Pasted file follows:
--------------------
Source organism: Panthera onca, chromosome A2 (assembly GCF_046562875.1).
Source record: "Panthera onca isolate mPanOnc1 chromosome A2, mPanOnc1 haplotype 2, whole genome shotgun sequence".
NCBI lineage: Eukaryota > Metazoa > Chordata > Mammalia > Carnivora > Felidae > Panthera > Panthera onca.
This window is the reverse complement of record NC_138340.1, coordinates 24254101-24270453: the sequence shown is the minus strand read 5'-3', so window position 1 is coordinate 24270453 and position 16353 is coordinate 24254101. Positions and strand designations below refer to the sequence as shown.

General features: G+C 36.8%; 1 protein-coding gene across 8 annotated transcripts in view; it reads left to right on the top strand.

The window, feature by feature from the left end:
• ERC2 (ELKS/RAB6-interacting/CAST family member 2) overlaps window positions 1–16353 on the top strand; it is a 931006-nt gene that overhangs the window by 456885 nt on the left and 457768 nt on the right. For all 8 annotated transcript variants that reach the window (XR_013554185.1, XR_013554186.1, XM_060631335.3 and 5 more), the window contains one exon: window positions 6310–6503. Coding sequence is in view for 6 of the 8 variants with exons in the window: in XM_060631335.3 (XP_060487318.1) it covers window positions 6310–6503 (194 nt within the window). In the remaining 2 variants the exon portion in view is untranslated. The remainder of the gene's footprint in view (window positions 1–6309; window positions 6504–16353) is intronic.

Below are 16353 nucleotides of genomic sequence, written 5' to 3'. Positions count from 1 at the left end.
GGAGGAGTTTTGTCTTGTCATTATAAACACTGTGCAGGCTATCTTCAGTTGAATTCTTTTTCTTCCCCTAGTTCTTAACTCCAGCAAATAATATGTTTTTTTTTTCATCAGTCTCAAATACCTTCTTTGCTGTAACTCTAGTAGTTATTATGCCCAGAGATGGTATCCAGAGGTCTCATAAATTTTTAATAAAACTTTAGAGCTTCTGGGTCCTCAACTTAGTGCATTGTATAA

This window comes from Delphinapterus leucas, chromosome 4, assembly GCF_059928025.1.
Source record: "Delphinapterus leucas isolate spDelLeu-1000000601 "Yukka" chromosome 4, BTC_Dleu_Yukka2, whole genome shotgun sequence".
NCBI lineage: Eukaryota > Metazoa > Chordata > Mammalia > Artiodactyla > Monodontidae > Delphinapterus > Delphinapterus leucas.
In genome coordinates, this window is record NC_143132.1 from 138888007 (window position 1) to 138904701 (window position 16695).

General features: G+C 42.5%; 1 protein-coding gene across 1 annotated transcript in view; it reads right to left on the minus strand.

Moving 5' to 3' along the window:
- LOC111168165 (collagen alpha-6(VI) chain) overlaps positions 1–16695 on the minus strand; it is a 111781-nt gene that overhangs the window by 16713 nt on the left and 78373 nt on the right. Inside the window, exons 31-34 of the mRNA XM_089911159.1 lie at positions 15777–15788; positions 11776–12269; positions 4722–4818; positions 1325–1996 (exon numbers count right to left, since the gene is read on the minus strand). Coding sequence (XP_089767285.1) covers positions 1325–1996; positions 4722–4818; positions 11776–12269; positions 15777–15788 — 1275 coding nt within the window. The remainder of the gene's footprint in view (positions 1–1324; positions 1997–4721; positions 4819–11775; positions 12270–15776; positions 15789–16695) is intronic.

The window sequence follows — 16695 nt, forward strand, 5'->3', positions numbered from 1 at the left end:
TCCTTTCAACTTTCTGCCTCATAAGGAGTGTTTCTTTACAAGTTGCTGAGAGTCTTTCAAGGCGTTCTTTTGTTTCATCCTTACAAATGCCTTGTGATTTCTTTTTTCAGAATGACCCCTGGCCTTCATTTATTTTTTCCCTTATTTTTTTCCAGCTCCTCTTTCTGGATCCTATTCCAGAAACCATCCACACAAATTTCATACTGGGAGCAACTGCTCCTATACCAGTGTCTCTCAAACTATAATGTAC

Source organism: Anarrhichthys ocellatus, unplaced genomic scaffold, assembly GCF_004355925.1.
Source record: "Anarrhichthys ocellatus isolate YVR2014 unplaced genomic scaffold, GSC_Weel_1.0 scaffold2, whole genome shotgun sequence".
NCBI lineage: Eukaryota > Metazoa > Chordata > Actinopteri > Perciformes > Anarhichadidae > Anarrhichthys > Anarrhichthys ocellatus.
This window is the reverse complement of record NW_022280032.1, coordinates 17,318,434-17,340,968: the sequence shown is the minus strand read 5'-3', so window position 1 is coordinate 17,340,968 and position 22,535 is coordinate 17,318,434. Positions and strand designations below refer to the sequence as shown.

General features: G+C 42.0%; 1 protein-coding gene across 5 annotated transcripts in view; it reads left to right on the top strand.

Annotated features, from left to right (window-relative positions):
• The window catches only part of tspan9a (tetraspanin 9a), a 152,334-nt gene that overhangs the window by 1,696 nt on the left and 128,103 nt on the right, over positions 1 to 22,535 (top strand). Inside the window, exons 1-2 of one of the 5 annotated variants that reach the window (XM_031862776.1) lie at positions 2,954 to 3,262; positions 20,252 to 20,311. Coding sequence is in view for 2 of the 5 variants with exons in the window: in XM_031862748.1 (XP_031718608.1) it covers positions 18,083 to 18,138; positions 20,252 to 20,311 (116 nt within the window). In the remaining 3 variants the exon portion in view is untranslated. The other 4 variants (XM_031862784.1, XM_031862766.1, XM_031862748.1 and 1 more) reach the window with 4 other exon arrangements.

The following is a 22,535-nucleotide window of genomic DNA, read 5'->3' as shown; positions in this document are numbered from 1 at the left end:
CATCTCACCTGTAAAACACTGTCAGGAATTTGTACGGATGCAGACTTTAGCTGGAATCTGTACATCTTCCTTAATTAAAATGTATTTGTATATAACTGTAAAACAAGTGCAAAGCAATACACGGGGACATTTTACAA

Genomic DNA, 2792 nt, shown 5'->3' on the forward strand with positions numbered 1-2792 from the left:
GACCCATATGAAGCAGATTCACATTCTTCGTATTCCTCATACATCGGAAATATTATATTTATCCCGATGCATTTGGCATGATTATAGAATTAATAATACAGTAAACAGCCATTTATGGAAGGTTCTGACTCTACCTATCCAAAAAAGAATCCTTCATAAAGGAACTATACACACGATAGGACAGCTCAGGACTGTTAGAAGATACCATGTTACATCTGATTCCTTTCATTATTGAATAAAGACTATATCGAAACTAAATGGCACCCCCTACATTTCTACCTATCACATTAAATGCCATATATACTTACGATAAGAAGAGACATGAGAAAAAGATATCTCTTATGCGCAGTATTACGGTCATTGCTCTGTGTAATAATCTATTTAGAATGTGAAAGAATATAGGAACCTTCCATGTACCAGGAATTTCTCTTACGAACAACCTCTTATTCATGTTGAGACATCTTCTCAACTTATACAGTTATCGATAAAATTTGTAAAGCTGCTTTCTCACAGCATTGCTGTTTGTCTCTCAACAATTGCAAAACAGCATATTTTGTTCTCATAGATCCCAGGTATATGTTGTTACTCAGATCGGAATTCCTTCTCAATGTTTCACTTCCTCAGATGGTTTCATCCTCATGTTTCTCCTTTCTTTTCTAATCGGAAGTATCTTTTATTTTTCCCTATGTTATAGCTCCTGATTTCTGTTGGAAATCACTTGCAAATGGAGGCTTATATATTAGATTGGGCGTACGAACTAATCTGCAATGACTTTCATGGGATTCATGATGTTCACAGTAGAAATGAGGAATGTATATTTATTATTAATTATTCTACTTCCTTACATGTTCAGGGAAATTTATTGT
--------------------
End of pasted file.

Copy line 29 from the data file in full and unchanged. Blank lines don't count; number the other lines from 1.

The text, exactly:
GACCCATATGAAGCAGATTCACATTCTTCGTATTCCTCATACATCGGAAATATTATATTTATCCCGATGCATTTGGCATGATTATAGAATTAATAATACAGTAAACAGCCATTTATGGAAGGTTCTGACTCTACCTATCCAAAAAAGAATCCTTCATAAAGGAACTATACACACGATAGGACAGCTCAGGACTGTTAGAAGATACCATGTTACATCTGATTCCTTTCATTATTGAATAAAGACTATATCGAAACTAAATGGCACCCCCTACATTTCTACCTATCACATTAAATGCCATATATACTTACGATAAGAAGAGACATGAGAAAAAGATATCTCTTATGCGCAGTATTACGGTCATTGCTCTGTGTAATAATCTATTTAGAATGTGAAAGAATATAGGAACCTTCCATGTACCAGGAATTTCTCTTACGAACAACCTCTTATTCATGTTGAGACATCTTCTCAACTTATACAGTTATCGATAAAATTTGTAAAGCTGCTTTCTCACAGCATTGCTGTTTGTCTCTCAACAATTGCAAAACAGCATATTTTGTTCTCATAGATCCCAGGTATATGTTGTTACTCAGATCGGAATTCCTTCTCAATGTTTCACTTCCTCAGATGGTTTCATCCTCATGTTTCTCCTTTCTTTTCTAATCGGAAGTATCTTTTATTTTTCCCTATGTTATAGCTCCTGATTTCTGTTGGAAATCACTTGCAAATGGAGGCTTATATATTAGATTGGGCGTACGAACTAATCTGCAATGACTTTCATGGGATTCATGATGTTCACAGTAGAAATGAGGAATGTATATTTATTATTAATTATTCTACTTCCTTACATGTTCAGGGAAATTTATTGT